It was Starr, the humble 17th-round pick from Alabama, who would become one of the legends of the game and all-time class acts, winning five NFL championships, being named the MVP of the first two Super Bowls and becoming the poster boy for the Vince Lombardi era. But he’d wait decades to pass the torch to the next great Packers quarterback. And as Favre, a strong-armed but equally unlikely Southern boy from Kiln, Miss., restored glory to a franchise that had fallen on hard times, Starr was there to witness it.
Favre suggested bringing the 81-year-old back to Lambeau Field to be part of this momentous occasion. The chance to have the two greatest quarterbacks in team history — and two of the best in NFL history — on the same field at the same time, along with the next great signal-caller in Aaron Rodgers, seemed too much to hope for. Life got in the way of a great sports story as Starr was hit with two strokes, one heart attack and several seizures, which made his return far from a given. But a player who accomplished so much on sheer will did, in fact, have one last drive in him. And his return to Lambeau was something to truly be thankful for.
As Starr was driven out of the same tunnel Favre walked through minutes earlier, behind the south end zone where he made the most famous quarterback sneak in NFL history during the “Ice Bowl,” the stadium erupted. Starr looked to his wife, Cherry, in joyful amazement at the decibel level of the cheer and pumped his fist as the cart he rode in headed to the stage. This was a Starr no one was sure they’d see — cognizant of the moment, reveling in the cheers. When the two quarterbacking legends embraced and waved to the crowd, it was a photo-op for the ages, shared by not just Starr and Favre — but anyone who’s ever been a Packer fan.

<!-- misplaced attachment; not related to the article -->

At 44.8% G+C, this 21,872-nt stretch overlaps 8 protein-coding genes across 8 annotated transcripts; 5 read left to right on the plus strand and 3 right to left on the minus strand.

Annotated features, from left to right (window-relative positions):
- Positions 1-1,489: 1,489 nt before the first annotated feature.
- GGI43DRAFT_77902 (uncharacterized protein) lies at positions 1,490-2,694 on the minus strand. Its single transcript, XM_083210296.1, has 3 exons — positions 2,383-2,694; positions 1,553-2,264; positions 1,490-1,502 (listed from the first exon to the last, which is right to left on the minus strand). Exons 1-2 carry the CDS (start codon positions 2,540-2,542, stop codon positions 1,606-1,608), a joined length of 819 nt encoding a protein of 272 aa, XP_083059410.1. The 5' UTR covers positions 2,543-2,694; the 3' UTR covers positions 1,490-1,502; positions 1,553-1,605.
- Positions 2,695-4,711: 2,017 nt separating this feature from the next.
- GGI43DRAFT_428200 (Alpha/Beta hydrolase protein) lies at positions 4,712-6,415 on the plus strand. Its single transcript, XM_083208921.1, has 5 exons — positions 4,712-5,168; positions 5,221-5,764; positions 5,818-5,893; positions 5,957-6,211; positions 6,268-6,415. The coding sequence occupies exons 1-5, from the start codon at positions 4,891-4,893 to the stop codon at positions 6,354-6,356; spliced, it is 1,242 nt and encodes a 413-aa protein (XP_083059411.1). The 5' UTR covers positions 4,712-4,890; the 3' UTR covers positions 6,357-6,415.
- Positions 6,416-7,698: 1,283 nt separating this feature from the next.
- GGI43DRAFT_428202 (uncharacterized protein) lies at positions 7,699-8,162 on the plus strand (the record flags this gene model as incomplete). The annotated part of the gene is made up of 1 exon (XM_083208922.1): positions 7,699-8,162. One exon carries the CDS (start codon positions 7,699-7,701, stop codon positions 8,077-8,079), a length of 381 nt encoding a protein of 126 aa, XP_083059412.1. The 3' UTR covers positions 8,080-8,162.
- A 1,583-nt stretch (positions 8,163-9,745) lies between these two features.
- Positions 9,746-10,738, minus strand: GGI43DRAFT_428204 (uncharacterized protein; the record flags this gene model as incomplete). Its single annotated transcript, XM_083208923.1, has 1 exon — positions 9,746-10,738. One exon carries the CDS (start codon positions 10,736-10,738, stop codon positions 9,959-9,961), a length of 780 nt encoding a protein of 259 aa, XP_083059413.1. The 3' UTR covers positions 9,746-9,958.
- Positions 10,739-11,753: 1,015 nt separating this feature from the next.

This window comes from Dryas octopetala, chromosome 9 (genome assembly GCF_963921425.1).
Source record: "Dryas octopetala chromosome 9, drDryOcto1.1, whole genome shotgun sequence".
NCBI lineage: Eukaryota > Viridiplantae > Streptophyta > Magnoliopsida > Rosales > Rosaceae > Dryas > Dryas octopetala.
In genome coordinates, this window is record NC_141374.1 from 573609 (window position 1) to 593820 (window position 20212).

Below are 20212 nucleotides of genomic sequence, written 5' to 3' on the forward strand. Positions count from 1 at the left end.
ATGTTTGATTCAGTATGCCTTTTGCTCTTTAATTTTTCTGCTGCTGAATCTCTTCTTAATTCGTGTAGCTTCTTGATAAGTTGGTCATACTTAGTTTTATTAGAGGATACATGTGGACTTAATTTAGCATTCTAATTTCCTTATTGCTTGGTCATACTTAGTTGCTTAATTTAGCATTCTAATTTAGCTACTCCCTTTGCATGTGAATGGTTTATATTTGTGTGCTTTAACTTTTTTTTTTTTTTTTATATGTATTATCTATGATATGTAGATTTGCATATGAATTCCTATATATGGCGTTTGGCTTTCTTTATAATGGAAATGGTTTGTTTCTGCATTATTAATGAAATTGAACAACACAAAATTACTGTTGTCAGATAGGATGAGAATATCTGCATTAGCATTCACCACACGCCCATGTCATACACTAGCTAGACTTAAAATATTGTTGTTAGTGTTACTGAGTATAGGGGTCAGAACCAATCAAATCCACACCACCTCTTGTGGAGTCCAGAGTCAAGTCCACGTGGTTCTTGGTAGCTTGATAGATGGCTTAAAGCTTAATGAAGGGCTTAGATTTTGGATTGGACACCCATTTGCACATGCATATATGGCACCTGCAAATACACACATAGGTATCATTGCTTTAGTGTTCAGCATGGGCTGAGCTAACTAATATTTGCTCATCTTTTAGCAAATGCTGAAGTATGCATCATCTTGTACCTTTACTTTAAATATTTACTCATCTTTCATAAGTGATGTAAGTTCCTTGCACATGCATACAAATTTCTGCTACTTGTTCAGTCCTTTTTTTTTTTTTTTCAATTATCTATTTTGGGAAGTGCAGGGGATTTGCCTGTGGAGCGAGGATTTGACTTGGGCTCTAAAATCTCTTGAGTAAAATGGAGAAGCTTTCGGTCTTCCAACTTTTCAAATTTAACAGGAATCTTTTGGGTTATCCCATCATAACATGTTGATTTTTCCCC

“I really wanted him to be here,” Favre said. “His family wanted him to be here, I think that was a special way to send him off. He’s an amazing guy, amazing career here, an icon for so many, and just, it was a special moment.”
Just as important, he could tell it was special for Starr, as well.
“It meant a lot. It meant a lot,” Favre said. “I saw Bart earlier today… first time I’d seen him in, I couldn’t tell you how long. And I was worried. I was worried. But that was a totally different man (out there). I talked to Bart Jr. right before and I said, ‘Is your Dad ready?’ And he said, ‘Oh, he’s ready.’ So you’re thinking, ‘Oh, OK.’ But he was gritting his teeth, I mean, it was awesome. I got more of a thrill out of that than what I was here for. To see him, and I mean no disrespect that way, but to see him that excited at 81 years old was pretty awesome. “
And while the stunning 17-13 upset win by Chicago is a disappointing footnote to the night, Favre’s name — along with the other five names next to his — will look down on many victories to come. But having Starr make what’s likely his last trip to Lambeau Field to see Favre’s name unveiled is a win that transcends the scoreboard.
W. Keith Roerdink has covered the Packers since 1992. E-mail him at firstname.lastname@example.org.